The judicial system of North Macedonia has some level of preparation/is moderately prepared. There was good progress in the implementation of the judicial reform strategy, thereby addressing the ‘Urgent Reform Priorities’ and recommendations from the Venice Commission and the Senior Experts’ Group on systemic Rule of Law issues. Efforts are still needed to ensure systematic implementation of the updated action plan of the judicial reform strategy. Judicial institutions are implementing new rules for appointment, promotion, discipline and dismissal of judges and the Judicial Council has been exercising its role more pro-actively. As a result of its reform efforts in recent years, North Macedonia has established mechanisms to ensure judicial independence and accountability, such as rules on merit-based appointments, checking assets and conflicts of interest and disciplinary procedures. It should ensure their determined and consistent use before envisaging further changes in this area. The Law on the Public Prosecutor’s Office entered into force in June 2020. The purpose of the law is inter alia to ensure a sustainable solution for the cases of the Special Prosecutor’s Office and to establish accountability for the crimes arising from and surrounding the illegal wiretaps. The revised Law on the Council of Public Prosecutors was also adopted. Effective implementation of the legal framework as well as increased efforts by all stakeholders to demonstrate their exemplarity will contribute to increasing public trust in the judiciary.

As regards the fight against corruption, North Macedonia has some level of preparation/is moderately prepared. Good progress was made through consolidating its track record on investigating, prosecuting and trying high level corruption cases. The State Commission for Prevention of Corruption has been particularly pro-active in preventing corruption and opened a high number of cases, including those involving high-level officials from across the political spectrum, in line with last year’s recommendation. Efforts continue to move forward with the Special Prosecutor’s Office cases and establish accountability for the illegal wiretaps. The former Chief Special Prosecutor was convicted in June 2020 in the first instance verdict in the so-called ‘racket case’ concerning alleged extortion and abuse of office in relation to a case of the Special Prosecutor’s Office. Corruption is prevalent in many areas and a more proactive approach from all actors engaged in preventing and fighting corruption needs to be ensured.

The country has some level of preparation in the fight against organised crime. The legislative framework is broadly in line with European standards, and efforts to implement strategies against organised crime must continue. Some progress was made in meeting last year’s recommendation to establish an asset recovery office in line with the EU acquis. The office will now have to demonstrate its capacity to support a proactive policy of asset confiscation. The country is engaged in threat assessment at the regional level, and will have to broaden its scope in line with the EU practices. There is some progress at the operational level, but more needs to be done to improve the effectiveness of law enforcement in fighting specific forms of crime, such as money laundering and financial crimes. The cooperation with Europol is increasing across the different criminal areas. Coordination remains crucial for all stakeholders involved in fighting organised crime.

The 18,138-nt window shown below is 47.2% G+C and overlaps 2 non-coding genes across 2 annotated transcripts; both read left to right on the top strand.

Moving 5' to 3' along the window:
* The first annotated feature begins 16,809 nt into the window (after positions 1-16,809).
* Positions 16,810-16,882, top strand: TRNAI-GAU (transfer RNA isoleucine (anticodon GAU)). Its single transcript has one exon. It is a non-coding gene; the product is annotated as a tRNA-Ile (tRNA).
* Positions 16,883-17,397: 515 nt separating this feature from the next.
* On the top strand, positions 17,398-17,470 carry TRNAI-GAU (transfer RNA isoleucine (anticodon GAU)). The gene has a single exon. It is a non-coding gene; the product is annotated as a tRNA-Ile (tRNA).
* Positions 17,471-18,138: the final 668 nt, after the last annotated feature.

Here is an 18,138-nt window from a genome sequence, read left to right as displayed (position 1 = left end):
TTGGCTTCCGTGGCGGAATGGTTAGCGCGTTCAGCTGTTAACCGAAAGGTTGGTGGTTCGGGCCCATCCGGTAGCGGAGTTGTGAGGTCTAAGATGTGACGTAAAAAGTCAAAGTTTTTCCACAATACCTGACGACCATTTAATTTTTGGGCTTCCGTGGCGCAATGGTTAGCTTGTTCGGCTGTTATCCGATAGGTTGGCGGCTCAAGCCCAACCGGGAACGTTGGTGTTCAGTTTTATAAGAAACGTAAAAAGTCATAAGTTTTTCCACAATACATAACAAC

Some progress has been made in the fight against terrorism and preventing/countering violent extremism in line with the objectives set out in the Joint Action Plan on counter-terrorism for the Western Balkans and the bilateral implementing arrangement.

The legal framework on the protection of fundamental rights is largely in line with European standards. The deinstitutionalisation process is under way and resettlement of children to community-based care is being carried out. The Ministry of Labour and Social Policy is investing in community services, including to support victims of gender-based violence. It is essential that these services continue to be made available. Additional efforts are needed to address recommendations of European and international human rights bodies, particularly regarding the treatment of detained and convicted persons. The Constitutional Court’s decision to repeal the Law on Prevention and Protection against Discrimination on procedural grounds means that the country currently lacks a comprehensive legal framework on non-discrimination and an equality body. This serious gap needs to be addressed by the new legislature. It is also important for the country to enhance implementation of the legislation on hate speech and of the national action plan for implementation of the Istanbul Convention. While the set-up of the external oversight mechanism of the police is complete, the absence of genuinely independent investigators may impede the work of the unit to effectively address police impunity. The country should take urgent measures to further improve the situation in prisons and to support alternatives to detention.